IBJ Podcast: What happens to downtown if workers stay remote?

When Salesforce announced that, even after the pandemic, it planned to let many employees work from home most of the time, a ripple of dread spread across downtown. After all, some 2,000 Salesforce employees worked downtown before COVID struck, patronizing restaurants and retailers.

Other companies have indicated that they, too, plan to reevaluate how many people need to work in an office, and therefore, how much office space they actually need.

It’s too soon to know for sure how many downtown workers might not be back. But to try to get a handle on the possibilities, host Mason King talks with IBJ real estate reporter Mickey Shuey about what he’s hearing on the street.

Plus, Mason talks with Adam Broderick, managing broker for the Indianapolis office of Chicago-based JLL, about how the market is shifting as well as restauranteur Ed Rudisell about what that could mean for businesses that depend on downtown workers.

You can read more in Shuey’s story at IBJ.com.

Click here to find the IBJ Podcast each Monday. You can also subscribe at iTunesGoogle PlayTune In, Spotify and anyplace you find podcasts. Here are some of our recent episodes:

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7 thoughts on “IBJ Podcast: What happens to downtown if workers stay remote?

    1. We aren’t the only city going through this. But the answer is transforming Indianapolis away from the commuter city that is always has been. Make Indianapolis livable for people who live in Center Township.

    2. Center Township already received the lion share of help from the City. Indys issues are more related to neglected parts of the city.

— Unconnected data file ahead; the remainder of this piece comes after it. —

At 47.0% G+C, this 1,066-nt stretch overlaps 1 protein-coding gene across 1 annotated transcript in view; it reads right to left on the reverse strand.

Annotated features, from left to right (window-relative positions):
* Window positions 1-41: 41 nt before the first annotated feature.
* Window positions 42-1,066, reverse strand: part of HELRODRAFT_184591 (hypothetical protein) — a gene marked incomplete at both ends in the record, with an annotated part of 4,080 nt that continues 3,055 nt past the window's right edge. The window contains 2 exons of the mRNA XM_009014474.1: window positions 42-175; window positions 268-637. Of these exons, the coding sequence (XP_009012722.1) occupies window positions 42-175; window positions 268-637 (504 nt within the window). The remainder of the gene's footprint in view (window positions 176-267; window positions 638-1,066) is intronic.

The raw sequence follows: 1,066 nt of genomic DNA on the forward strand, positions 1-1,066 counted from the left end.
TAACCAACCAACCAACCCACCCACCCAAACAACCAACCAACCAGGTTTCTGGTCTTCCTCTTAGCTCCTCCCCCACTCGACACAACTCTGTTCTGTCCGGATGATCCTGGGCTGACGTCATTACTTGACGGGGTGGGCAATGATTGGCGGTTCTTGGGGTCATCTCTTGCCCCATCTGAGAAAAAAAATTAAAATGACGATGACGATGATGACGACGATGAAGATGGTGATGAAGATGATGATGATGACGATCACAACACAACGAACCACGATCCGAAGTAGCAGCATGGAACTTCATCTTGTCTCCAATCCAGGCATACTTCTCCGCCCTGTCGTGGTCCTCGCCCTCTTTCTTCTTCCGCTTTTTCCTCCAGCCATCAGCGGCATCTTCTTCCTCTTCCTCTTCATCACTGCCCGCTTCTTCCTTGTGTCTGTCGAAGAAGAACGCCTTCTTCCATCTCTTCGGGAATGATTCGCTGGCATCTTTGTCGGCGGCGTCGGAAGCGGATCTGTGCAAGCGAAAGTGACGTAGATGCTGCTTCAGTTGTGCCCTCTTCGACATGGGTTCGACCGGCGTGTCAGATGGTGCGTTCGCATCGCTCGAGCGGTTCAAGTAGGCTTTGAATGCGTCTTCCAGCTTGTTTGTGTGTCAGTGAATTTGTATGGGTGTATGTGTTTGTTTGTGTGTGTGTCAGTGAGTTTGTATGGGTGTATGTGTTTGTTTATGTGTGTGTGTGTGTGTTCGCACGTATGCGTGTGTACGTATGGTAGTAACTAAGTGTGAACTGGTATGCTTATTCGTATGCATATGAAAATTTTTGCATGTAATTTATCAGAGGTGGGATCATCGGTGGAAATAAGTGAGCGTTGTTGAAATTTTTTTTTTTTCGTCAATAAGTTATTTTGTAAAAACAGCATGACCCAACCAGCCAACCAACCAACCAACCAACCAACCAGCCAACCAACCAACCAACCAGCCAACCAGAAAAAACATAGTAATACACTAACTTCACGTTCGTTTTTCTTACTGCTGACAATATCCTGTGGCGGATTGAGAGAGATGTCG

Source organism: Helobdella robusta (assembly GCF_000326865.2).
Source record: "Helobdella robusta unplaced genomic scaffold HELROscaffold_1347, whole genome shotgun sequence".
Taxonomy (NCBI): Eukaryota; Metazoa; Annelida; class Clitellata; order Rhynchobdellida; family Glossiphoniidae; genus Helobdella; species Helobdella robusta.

1. This situation can open up more of that office space for the residential market. The residential population has exploded downtown (and there wasn’t enough space), just use that OFFICE SPACE as residential space—that way you keep the workers AND the residents—in the same space. Problem solved.

    1. I just read a downtown restaurant owner state that they are hurting with so many businesses there going remote because there aren’t enough people living downtown to keep the restaurants afloat. But you’re saying “the residential population has exploded downtown”? Hmmmmmmm. Who’s correct and who’s incorrect?

    2. Oh, the residential population has exploded downtown. Many of the old downtown parking lots are now higher-end condos. Downtown restaurant owners are correct—they are getting DoorDashed and losing money because SO many are USING DoorDash. We are both right. That large socially distant residential population orders food now—so the restaurants while still in business, are losing money.

  2. You have to look at the classification of the employee.
    Remote- Never on-site.
    Flex- May come on-site once a week, once a month, or project-based.
    Office- On-site.
    If the majority of the employees become remote, they may not go to Downton Indy or even reside in Indiana.

    As for downtown restaurants, it may take 5 years or longer to recover fully, and without lunch business, restaurants will have to change their business model downtown. . Marion County has been less than friendly to the restaurant industry compared to surrounding counties. Marion county should reevaluate the food and beverage tax they have been collecting for years.

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